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Arthur (1981) Poster

(1981)

Trivia

At one point during the production, Liza Minnelli is supposed to board a bus in front of Bergdorf's on Fifth Avenue. When a real bus came along, she boarded it thinking it was the "movie bus". Not until she was halfway down the block did she realize her blunder when she looked back and saw the whole crew cracking up.
Reportedly, when Dudley Moore was doing the mansion moose head sequence, a lighting technician laughed so much that he fell off his ladder.
John Gielgud turned down the role of Hobson several times, finally accepting it only because the salary he was offered was too good to pass up.
Dudley Moore was said to have based his performance partly on Peter Cook, whose excessive drinking had soured his and Moore's comedic partnership in the '70s.
Sir John Gielgud's actual first name is, in fact, Arthur.
According to his widow, John Belushi was offered the role of Arthur, but ultimately turned it down, fearing typecasting.
Apparently, writer-director Steve Gordon had originally wanted to cast George Segal in the lead role of Arthur. After the box-office success of 10 (1979) however, Dudley Moore replaced Segal. This movie was actually the second time that Moore replaced Segal. Segal was originally cast in the lead role in 10 (1979) but Segal apparently walked off the set shortly after filming began. Reportedly, this was rumored because Julie Andrews' role had been built up. Apparently, after 10 (1979) had been released, Segal, when once asked if he had seen the movie, allegedly replied with a finger gesture.
Carrie Fisher turned down the role of Linda Marolla.
This film is considered a modern reworking of the P.G. Wodehouse's Jeeves and Wooster tales, Arthur is the equivalent of Bertie Wooster and his servant Hobson the equivalent of Jeeves.
Barney Martin, playing Ralph Marolla, the father of Liza Minnelli, actually played Minnelli's husband in the Broadway stage production of 'Chicago'.
There's a framed photo of Harry S. Truman on Arthur's father's desk. The other photo, to the left of Harry S. Truman, is that of Winston Churchill, and it appears to be autographed.
Tuesday Weld was originally offered the role of Linda Marolla but turned it down.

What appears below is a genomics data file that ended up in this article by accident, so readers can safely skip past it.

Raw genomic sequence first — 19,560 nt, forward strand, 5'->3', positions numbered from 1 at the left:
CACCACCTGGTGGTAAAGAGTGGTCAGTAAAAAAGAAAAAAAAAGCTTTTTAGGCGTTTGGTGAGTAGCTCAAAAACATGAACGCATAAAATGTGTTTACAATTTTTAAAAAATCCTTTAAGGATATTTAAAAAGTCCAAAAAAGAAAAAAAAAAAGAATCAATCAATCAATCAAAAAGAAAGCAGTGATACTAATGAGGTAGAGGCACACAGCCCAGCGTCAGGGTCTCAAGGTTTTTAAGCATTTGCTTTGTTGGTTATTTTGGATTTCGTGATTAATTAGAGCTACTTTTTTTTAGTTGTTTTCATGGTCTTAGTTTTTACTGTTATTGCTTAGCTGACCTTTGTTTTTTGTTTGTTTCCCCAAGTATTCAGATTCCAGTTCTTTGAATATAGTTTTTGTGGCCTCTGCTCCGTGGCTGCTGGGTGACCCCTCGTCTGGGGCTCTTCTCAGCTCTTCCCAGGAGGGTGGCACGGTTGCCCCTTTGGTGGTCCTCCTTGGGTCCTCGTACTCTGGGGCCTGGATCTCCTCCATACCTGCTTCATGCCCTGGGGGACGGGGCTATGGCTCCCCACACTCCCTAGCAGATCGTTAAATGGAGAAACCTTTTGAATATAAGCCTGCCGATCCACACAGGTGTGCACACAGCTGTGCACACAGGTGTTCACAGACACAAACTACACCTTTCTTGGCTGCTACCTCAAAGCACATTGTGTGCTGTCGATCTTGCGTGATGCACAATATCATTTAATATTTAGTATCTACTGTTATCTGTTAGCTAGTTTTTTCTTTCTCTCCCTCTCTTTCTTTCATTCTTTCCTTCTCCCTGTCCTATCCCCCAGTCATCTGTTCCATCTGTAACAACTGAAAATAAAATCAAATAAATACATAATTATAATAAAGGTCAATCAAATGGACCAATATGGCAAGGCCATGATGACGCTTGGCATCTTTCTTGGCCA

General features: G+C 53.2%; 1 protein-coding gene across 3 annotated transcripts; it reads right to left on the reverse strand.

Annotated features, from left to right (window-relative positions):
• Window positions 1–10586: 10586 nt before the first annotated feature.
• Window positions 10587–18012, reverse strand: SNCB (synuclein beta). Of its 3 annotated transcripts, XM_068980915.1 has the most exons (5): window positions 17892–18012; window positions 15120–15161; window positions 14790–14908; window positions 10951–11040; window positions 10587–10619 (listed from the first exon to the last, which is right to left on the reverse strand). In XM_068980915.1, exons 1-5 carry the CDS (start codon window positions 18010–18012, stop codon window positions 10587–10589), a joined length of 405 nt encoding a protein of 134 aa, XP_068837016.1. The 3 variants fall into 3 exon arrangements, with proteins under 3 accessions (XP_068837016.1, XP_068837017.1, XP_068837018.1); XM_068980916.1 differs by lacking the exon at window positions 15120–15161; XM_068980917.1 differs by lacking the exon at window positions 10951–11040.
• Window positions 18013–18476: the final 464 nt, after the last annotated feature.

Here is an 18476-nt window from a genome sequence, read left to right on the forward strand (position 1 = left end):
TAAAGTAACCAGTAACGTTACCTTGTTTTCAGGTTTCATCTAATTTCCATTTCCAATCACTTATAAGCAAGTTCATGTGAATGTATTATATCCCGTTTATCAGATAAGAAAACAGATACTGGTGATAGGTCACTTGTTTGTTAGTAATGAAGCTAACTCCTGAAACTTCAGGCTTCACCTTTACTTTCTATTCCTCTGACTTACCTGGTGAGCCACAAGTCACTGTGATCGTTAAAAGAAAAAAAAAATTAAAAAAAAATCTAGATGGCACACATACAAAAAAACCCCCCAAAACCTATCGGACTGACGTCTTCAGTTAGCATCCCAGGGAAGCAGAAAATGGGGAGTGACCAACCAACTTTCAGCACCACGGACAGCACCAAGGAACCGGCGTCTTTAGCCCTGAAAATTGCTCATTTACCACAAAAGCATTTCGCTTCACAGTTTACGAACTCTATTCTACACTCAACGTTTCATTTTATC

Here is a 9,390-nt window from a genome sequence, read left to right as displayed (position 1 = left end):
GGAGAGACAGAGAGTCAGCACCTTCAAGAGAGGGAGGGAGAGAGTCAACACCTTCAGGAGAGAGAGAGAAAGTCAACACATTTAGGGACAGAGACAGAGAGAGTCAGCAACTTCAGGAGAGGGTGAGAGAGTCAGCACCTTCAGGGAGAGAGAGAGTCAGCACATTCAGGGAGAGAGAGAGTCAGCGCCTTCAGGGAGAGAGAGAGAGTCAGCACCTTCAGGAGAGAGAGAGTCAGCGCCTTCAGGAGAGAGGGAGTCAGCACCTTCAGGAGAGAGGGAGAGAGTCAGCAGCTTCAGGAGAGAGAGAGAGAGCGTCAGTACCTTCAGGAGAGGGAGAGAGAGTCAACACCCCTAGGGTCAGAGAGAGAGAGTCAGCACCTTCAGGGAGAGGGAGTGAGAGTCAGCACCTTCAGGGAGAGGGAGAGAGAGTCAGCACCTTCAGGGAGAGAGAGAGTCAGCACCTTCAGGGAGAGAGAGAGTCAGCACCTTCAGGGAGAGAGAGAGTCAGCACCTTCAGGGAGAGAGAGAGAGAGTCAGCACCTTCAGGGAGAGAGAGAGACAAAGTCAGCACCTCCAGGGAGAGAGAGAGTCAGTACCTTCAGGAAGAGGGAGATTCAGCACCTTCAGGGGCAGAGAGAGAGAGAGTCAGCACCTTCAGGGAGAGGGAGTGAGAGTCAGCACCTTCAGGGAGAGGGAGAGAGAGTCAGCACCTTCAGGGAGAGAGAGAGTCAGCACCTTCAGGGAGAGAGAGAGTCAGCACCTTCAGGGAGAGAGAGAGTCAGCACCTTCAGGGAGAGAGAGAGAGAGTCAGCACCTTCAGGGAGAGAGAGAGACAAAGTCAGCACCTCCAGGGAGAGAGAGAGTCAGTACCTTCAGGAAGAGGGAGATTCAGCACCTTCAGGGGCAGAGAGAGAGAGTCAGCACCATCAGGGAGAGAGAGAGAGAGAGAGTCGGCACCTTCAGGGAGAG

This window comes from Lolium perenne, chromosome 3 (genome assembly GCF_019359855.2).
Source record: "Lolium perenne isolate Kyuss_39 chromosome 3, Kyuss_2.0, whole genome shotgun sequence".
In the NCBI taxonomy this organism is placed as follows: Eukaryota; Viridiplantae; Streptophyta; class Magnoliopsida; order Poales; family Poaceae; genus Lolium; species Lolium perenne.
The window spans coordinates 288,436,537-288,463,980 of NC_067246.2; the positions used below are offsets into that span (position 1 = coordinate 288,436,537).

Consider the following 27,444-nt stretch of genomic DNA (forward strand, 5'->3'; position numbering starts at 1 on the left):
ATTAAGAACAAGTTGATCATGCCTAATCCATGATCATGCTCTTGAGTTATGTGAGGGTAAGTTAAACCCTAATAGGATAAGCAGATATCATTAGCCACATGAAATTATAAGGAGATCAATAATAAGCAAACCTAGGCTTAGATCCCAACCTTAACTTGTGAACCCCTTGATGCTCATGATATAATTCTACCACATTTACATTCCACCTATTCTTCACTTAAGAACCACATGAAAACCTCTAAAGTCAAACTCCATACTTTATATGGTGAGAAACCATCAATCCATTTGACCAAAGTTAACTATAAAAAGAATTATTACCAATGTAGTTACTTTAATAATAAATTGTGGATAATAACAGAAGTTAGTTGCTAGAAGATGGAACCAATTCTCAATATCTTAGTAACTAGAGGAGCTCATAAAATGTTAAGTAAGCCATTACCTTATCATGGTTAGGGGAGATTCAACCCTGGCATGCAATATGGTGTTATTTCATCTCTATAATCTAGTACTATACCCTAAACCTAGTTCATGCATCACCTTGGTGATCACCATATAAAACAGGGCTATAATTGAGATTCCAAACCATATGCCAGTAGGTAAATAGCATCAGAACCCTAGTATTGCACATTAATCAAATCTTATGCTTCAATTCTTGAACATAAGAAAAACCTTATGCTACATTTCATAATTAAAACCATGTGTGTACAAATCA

John Travolta turned down the role of Arthur.
This movie is the only ever theatrical feature film directed by Steve Gordon. This movie's sequel Arthur 2: On the Rocks (1988) is dedicated to the memory of Gordon who died in late 1982 which was only about eighteen months after this picture had debuted.
There are three audio cassettes on the edge of Arthur's bathtub: Bob Marley, Randy Newman, and a record-it-yourself tape.
Liza Minnelli played a character, Linda Marolla, who had a similar first name to her own. Moreover, both surnames were Italian, and both first and last names shared the same L.M. initials.
Kay Lenz wanted badly the female lead role, because her previous attempts to be a movie star failed.
Apparently, when this picture was first touted, Dudley Moore thought (perhaps jokingly) that the movie was about King Arthur and the Knights of the Round Table.
Kim Basinger read for the role of Linda Marolla.
The scene where Arthur drives his "racing car" around a track was shot at the now defunct Danbury Fair Racearena in Connecticut. The type of car that Arthur drove was never raced there, it was primarily for Modified stock cars and was one of America's great short tracks. Sadly, despite its great success, the land became too valuable and it gave way to a shopping mall. The Danbury Fair Racearena closed on October 12, 1981, shortly after the movie was filmed.
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Bud Cort was originally suggested for the role of Arthur. Apparently, Cort was actually cast in the part but withdrew prior to principal photography.

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